October 17th marks International Day for the Eradication of Poverty and the central theme for 2015 is coming together to end poverty and discrimination. The United Nations are using this opportunity to highlight the 2030 Agenda for Sustainable Development, where ending poverty in all its forms everywhere is one of the goals. What changes can we expect in this coming period?
Earlier this month, the UNICEF’s Executive Director Anthony Lake entitled his blog about adoption of the 2030 Agenda “A revolution in early childhood development.” He points out that early years are not only about education and stresses the importance of other factors in the development of a child’s brain. Nutrition, clean environment and security are essential, yet many of the world’s children still lack the basics necessary for healthy development.
Anthony Lake also highlights the negative effects of toxic stress on the developing brains, especially in major conflicts. Unfortunately, the appalling conditions of many Romani families are not very different from those caught up in the trauma of war. Large numbers of Romani and Travellers families remain stateless, in a situation similar to the growing number of refugees from regions struck by war. The undesirable impact on children and their early development is evident. According to the UNDP data from 2011 about 90% of households in the Romani settlements are below national poverty levels. Housing evictions present a permanent threat to many Romani families in informal settlements. On 14 October, 9 Members of the European Parliament met non-governmental organizations at a hearing on forced evictions of Roma. The message was clear: some steps can be done, but they take a very long time and still may not be as effective as we would need them to be. While we search for other avenues to bring about change, children suffer from not having a chance to develop to their full potential.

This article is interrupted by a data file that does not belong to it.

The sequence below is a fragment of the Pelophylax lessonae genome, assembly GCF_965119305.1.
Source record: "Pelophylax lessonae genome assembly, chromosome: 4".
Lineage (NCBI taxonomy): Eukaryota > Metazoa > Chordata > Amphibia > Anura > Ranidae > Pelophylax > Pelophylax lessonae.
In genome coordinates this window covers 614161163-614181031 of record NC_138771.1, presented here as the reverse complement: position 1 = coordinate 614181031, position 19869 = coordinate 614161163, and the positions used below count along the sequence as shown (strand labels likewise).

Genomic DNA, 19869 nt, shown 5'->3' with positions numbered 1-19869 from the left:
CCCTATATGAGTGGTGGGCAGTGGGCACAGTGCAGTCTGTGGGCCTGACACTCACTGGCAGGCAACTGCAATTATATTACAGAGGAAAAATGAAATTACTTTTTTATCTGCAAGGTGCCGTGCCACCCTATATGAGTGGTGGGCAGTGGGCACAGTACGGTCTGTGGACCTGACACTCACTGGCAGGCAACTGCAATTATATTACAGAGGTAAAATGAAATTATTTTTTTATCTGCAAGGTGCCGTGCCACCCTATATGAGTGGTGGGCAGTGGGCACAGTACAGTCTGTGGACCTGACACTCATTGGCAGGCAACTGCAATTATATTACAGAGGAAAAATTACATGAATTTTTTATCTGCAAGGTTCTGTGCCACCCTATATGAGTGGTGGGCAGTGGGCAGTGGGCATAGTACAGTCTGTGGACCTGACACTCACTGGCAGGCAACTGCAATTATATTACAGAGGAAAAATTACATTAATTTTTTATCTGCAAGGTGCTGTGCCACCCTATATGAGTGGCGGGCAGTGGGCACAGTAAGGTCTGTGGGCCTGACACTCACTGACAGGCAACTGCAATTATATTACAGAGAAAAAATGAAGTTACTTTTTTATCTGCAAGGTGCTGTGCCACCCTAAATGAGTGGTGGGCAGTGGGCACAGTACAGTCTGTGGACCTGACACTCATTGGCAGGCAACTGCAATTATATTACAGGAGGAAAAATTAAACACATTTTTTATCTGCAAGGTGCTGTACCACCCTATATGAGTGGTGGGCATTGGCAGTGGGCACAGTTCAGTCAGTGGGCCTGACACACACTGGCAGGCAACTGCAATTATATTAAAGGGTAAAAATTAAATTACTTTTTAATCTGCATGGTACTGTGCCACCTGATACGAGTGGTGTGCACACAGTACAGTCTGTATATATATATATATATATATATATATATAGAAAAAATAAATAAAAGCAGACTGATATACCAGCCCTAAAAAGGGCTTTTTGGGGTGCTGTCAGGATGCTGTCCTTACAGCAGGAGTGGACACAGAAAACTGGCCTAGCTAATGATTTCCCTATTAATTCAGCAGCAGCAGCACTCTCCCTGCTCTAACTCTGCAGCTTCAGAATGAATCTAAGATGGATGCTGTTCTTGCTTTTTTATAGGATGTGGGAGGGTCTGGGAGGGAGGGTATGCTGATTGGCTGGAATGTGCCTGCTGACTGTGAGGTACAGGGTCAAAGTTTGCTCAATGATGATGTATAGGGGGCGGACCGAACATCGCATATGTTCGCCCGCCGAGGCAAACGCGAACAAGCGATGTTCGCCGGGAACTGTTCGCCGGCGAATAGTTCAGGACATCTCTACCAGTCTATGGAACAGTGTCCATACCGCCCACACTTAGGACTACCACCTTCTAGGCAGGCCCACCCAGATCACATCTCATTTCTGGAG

When I was a child, my mother used to joke with me about ‘tomorrow’. It was the usual answer to any of my requests she did not want or was not able to fulfill. “Sure, you’ll get you a new computer. Tomorrow.” Since then I have been little reluctant to accept tomorrow as an answer to anything. Tomorrow is the International Day for the Eradication of Poverty. But to really eradicate it, we need to start today.
ISSA Program Manager/ REYN Coordinator